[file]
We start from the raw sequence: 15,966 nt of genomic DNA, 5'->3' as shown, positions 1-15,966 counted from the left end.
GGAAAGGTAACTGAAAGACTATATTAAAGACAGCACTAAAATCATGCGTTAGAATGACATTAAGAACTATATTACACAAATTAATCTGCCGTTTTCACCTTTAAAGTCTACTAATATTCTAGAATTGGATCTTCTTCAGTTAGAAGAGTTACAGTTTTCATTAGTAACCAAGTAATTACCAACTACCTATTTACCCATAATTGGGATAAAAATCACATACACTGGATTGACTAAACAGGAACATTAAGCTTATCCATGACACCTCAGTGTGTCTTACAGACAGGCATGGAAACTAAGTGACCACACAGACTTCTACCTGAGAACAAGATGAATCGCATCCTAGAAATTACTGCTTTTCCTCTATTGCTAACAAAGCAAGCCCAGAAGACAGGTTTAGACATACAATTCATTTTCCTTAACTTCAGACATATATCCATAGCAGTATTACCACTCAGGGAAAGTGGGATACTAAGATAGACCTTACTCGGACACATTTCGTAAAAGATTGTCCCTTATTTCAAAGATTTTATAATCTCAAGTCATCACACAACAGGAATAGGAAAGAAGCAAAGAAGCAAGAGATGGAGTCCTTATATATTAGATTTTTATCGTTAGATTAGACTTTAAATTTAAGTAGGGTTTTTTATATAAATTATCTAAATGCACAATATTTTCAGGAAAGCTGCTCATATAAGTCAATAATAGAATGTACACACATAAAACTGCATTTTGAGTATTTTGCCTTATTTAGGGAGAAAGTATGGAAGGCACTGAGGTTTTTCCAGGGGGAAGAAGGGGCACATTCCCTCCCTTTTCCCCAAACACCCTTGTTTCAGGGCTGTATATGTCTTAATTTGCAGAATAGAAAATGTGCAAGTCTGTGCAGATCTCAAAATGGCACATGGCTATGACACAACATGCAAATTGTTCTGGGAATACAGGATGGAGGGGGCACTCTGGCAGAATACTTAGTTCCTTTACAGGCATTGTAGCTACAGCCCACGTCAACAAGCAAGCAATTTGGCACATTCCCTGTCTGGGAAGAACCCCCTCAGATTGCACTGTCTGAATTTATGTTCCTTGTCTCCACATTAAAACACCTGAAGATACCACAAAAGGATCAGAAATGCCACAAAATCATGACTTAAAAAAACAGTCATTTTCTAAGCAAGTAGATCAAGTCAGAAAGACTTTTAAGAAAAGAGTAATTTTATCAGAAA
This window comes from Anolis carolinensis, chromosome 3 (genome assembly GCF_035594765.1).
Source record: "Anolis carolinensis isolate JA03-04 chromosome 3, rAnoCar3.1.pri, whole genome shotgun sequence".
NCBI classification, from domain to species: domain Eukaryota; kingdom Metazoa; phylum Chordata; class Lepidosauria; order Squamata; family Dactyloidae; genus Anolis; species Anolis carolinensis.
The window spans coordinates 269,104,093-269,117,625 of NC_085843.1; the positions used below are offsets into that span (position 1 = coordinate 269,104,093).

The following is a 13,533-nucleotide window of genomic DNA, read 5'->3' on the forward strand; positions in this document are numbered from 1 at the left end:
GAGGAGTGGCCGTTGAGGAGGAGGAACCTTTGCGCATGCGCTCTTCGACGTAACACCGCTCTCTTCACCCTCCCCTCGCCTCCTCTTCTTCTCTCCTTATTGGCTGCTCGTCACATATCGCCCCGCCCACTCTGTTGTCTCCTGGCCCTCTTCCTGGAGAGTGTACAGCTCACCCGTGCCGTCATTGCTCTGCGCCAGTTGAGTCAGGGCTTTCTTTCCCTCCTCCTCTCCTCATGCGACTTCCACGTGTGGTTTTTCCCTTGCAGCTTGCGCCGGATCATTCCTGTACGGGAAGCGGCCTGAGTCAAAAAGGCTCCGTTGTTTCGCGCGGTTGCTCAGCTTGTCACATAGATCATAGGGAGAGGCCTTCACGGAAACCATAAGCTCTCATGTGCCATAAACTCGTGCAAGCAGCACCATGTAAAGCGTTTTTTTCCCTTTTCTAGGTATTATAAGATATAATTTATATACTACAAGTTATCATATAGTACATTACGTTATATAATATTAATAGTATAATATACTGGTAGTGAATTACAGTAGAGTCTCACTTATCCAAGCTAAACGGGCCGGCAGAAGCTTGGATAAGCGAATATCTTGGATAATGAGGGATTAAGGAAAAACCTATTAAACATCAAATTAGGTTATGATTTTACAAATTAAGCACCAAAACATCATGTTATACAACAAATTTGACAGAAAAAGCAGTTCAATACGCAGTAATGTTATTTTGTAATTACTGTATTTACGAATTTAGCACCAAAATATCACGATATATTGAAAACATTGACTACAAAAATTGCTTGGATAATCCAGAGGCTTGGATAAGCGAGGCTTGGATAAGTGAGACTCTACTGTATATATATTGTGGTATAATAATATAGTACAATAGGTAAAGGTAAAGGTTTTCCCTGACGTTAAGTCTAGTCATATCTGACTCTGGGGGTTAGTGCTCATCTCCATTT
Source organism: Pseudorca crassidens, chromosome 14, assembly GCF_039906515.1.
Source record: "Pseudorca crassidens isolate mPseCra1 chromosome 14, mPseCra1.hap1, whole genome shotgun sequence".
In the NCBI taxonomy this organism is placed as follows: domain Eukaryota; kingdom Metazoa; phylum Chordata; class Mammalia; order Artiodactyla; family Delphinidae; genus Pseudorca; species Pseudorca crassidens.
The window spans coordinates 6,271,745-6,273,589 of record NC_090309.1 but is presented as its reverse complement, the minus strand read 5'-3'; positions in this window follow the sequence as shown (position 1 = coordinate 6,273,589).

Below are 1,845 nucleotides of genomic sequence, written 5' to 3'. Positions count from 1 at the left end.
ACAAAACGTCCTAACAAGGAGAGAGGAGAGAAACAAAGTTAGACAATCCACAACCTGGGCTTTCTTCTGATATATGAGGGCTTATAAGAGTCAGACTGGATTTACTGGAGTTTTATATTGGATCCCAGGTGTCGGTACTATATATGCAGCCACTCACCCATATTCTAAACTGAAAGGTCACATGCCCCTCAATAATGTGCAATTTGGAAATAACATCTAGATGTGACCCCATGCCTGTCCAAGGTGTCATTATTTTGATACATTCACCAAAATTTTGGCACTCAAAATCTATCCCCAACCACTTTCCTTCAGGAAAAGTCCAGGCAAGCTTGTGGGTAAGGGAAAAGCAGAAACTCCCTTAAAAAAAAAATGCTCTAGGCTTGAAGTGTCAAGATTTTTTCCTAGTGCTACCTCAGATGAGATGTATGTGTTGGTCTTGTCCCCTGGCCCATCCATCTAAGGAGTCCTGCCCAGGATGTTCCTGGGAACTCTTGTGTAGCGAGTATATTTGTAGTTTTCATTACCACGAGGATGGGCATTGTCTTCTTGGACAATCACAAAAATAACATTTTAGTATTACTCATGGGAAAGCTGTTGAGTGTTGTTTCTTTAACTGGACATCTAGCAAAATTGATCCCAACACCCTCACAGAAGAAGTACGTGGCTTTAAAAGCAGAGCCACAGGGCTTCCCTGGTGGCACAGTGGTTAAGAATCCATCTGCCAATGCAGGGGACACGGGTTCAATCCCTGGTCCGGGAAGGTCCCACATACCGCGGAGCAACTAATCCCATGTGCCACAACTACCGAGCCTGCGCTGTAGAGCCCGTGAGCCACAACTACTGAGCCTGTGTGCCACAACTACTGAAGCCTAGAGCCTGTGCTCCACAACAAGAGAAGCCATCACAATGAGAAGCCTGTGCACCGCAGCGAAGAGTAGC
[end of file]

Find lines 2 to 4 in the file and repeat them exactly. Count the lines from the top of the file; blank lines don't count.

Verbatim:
GGAAAGGTAACTGAAAGACTATATTAAAGACAGCACTAAAATCATGCGTTAGAATGACATTAAGAACTATATTACACAAATTAATCTGCCGTTTTCACCTTTAAAGTCTACTAATATTCTAGAATTGGATCTTCTTCAGTTAGAAGAGTTACAGTTTTCATTAGTAACCAAGTAATTACCAACTACCTATTTACCCATAATTGGGATAAAAATCACATACACTGGATTGACTAAACAGGAACATTAAGCTTATCCATGACACCTCAGTGTGTCTTACAGACAGGCATGGAAACTAAGTGACCACACAGACTTCTACCTGAGAACAAGATGAATCGCATCCTAGAAATTACTGCTTTTCCTCTATTGCTAACAAAGCAAGCCCAGAAGACAGGTTTAGACATACAATTCATTTTCCTTAACTTCAGACATATATCCATAGCAGTATTACCACTCAGGGAAAGTGGGATACTAAGATAGACCTTACTCGGACACATTTCGTAAAAGATTGTCCCTTATTTCAAAGATTTTATAATCTCAAGTCATCACACAACAGGAATAGGAAAGAAGCAAAGAAGCAAGAGATGGAGTCCTTATATATTAGATTTTTATCGTTAGATTAGACTTTAAATTTAAGTAGGGTTTTTTATATAAATTATCTAAATGCACAATATTTTCAGGAAAGCTGCTCATATAAGTCAATAATAGAATGTACACACATAAAACTGCATTTTGAGTATTTTGCCTTATTTAGGGAGAAAGTATGGAAGGCACTGAGGTTTTTCCAGGGGGAAGAAGGGGCACATTCCCTCCCTTTTCCCCAAACACCCTTGTTTCAGGGCTGTATATGTCTTAATTTGCAGAATAGAAAATGTGCAAGTCTGTGCAGATCTCAAAATGGCACATGGCTATGACACAACATGCAAATTGTTCTGGGAATACAGGATGGAGGGGGCACTCTGGCAGAATACTTAGTTCCTTTACAGGCATTGTAGCTACAGCCCACGTCAACAAGCAAGCAATTTGGCACATTCCCTGTCTGGGAAGAACCCCCTCAGATTGCACTGTCTGAATTTATGTTCCTTGTCTCCACATTAAAACACCTGAAGATACCACAAAAGGATCAGAAATGCCACAAAATCATGACTTAAAAAAACAGTCATTTTCTAAGCAAGTAGATCAAGTCAGAAAGACTTTTAAGAAAAGAGTAATTTTATCAGAAA
This window comes from Anolis carolinensis, chromosome 3 (genome assembly GCF_035594765.1).
Source record: "Anolis carolinensis isolate JA03-04 chromosome 3, rAnoCar3.1.pri, whole genome shotgun sequence".